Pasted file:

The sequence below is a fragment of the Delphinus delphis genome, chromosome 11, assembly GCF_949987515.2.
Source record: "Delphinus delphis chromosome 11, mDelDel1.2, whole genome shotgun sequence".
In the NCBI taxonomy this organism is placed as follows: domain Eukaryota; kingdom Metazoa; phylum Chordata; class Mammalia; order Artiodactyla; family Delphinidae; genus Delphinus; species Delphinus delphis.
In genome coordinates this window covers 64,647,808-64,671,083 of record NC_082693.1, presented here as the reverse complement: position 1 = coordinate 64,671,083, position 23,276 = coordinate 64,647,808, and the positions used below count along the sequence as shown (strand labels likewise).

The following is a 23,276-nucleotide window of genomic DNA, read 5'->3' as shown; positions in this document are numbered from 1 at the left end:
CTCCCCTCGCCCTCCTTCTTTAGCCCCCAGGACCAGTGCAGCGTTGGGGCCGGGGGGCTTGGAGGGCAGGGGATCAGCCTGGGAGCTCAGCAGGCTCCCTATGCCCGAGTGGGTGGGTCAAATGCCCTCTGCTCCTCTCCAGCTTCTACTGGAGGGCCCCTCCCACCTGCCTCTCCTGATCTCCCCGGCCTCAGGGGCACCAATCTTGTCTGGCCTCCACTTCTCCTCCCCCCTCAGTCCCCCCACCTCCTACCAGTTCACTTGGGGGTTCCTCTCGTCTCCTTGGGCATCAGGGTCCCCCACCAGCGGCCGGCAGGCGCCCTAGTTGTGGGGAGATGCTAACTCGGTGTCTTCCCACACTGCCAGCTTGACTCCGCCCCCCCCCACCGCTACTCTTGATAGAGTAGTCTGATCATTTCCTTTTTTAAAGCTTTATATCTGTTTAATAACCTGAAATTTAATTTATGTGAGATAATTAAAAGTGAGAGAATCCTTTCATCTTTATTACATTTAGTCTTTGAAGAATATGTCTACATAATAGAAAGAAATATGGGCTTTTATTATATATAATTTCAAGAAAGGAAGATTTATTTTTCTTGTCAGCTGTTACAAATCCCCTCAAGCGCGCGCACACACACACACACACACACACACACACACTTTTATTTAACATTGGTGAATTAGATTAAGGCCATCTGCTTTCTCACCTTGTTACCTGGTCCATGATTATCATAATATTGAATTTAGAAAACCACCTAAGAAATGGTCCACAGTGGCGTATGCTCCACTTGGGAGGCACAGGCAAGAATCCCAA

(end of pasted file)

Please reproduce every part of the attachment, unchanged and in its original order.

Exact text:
The sequence below is a fragment of the Delphinus delphis genome, chromosome 11, assembly GCF_949987515.2.
Source record: "Delphinus delphis chromosome 11, mDelDel1.2, whole genome shotgun sequence".
In the NCBI taxonomy this organism is placed as follows: domain Eukaryota; kingdom Metazoa; phylum Chordata; class Mammalia; order Artiodactyla; family Delphinidae; genus Delphinus; species Delphinus delphis.
In genome coordinates this window covers 64,647,808-64,671,083 of record NC_082693.1, presented here as the reverse complement: position 1 = coordinate 64,671,083, position 23,276 = coordinate 64,647,808, and the positions used below count along the sequence as shown (strand labels likewise).

The following is a 23,276-nucleotide window of genomic DNA, read 5'->3' as shown; positions in this document are numbered from 1 at the left end:
CTCCCCTCGCCCTCCTTCTTTAGCCCCCAGGACCAGTGCAGCGTTGGGGCCGGGGGGCTTGGAGGGCAGGGGATCAGCCTGGGAGCTCAGCAGGCTCCCTATGCCCGAGTGGGTGGGTCAAATGCCCTCTGCTCCTCTCCAGCTTCTACTGGAGGGCCCCTCCCACCTGCCTCTCCTGATCTCCCCGGCCTCAGGGGCACCAATCTTGTCTGGCCTCCACTTCTCCTCCCCCCTCAGTCCCCCCACCTCCTACCAGTTCACTTGGGGGTTCCTCTCGTCTCCTTGGGCATCAGGGTCCCCCACCAGCGGCCGGCAGGCGCCCTAGTTGTGGGGAGATGCTAACTCGGTGTCTTCCCACACTGCCAGCTTGACTCCGCCCCCCCCCACCGCTACTCTTGATAGAGTAGTCTGATCATTTCCTTTTTTAAAGCTTTATATCTGTTTAATAACCTGAAATTTAATTTATGTGAGATAATTAAAAGTGAGAGAATCCTTTCATCTTTATTACATTTAGTCTTTGAAGAATATGTCTACATAATAGAAAGAAATATGGGCTTTTATTATATATAATTTCAAGAAAGGAAGATTTATTTTTCTTGTCAGCTGTTACAAATCCCCTCAAGCGCGCGCACACACACACACACACACACACACACACACTTTTATTTAACATTGGTGAATTAGATTAAGGCCATCTGCTTTCTCACCTTGTTACCTGGTCCATGATTATCATAATATTGAATTTAGAAAACCACCTAAGAAATGGTCCACAGTGGCGTATGCTCCACTTGGGAGGCACAGGCAAGAATCCCAA